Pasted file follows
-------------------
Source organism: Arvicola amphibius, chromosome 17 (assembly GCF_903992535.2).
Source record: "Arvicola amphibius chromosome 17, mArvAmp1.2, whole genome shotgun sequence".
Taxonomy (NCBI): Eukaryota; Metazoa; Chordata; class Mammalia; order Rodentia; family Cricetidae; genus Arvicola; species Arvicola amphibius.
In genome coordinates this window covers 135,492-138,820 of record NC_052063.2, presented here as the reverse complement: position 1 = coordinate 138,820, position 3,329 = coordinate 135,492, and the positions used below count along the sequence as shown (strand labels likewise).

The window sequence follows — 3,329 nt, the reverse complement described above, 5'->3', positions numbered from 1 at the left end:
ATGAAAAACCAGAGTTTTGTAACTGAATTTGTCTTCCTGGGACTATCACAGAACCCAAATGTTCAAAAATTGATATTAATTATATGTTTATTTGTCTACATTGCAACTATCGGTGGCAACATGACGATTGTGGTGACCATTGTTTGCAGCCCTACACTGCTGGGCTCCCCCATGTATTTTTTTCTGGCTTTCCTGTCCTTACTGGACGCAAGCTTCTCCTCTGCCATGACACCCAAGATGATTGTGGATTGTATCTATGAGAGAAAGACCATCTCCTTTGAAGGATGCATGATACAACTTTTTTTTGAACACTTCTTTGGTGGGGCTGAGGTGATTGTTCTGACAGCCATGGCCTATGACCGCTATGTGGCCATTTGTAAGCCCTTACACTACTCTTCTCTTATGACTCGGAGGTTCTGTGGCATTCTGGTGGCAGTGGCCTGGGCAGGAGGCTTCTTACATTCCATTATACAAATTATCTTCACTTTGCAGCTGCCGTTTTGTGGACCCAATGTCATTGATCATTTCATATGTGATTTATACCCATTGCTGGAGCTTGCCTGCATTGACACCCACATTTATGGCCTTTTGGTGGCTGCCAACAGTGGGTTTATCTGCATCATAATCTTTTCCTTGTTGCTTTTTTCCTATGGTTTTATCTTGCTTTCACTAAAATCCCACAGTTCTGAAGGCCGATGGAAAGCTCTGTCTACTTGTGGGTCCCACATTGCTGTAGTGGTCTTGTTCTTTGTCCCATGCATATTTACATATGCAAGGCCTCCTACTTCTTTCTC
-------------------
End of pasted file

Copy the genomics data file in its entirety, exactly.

Source organism: Arvicola amphibius, chromosome 17 (assembly GCF_903992535.2).
Source record: "Arvicola amphibius chromosome 17, mArvAmp1.2, whole genome shotgun sequence".
Taxonomy (NCBI): Eukaryota; Metazoa; Chordata; class Mammalia; order Rodentia; family Cricetidae; genus Arvicola; species Arvicola amphibius.
In genome coordinates this window covers 135,492-138,820 of record NC_052063.2, presented here as the reverse complement: position 1 = coordinate 138,820, position 3,329 = coordinate 135,492, and the positions used below count along the sequence as shown (strand labels likewise).

The window sequence follows — 3,329 nt, the reverse complement described above, 5'->3', positions numbered from 1 at the left end:
ATGAAAAACCAGAGTTTTGTAACTGAATTTGTCTTCCTGGGACTATCACAGAACCCAAATGTTCAAAAATTGATATTAATTATATGTTTATTTGTCTACATTGCAACTATCGGTGGCAACATGACGATTGTGGTGACCATTGTTTGCAGCCCTACACTGCTGGGCTCCCCCATGTATTTTTTTCTGGCTTTCCTGTCCTTACTGGACGCAAGCTTCTCCTCTGCCATGACACCCAAGATGATTGTGGATTGTATCTATGAGAGAAAGACCATCTCCTTTGAAGGATGCATGATACAACTTTTTTTTGAACACTTCTTTGGTGGGGCTGAGGTGATTGTTCTGACAGCCATGGCCTATGACCGCTATGTGGCCATTTGTAAGCCCTTACACTACTCTTCTCTTATGACTCGGAGGTTCTGTGGCATTCTGGTGGCAGTGGCCTGGGCAGGAGGCTTCTTACATTCCATTATACAAATTATCTTCACTTTGCAGCTGCCGTTTTGTGGACCCAATGTCATTGATCATTTCATATGTGATTTATACCCATTGCTGGAGCTTGCCTGCATTGACACCCACATTTATGGCCTTTTGGTGGCTGCCAACAGTGGGTTTATCTGCATCATAATCTTTTCCTTGTTGCTTTTTTCCTATGGTTTTATCTTGCTTTCACTAAAATCCCACAGTTCTGAAGGCCGATGGAAAGCTCTGTCTACTTGTGGGTCCCACATTGCTGTAGTGGTCTTGTTCTTTGTCCCATGCATATTTACATATGCAAGGCCTCCTACTTCTTTCTC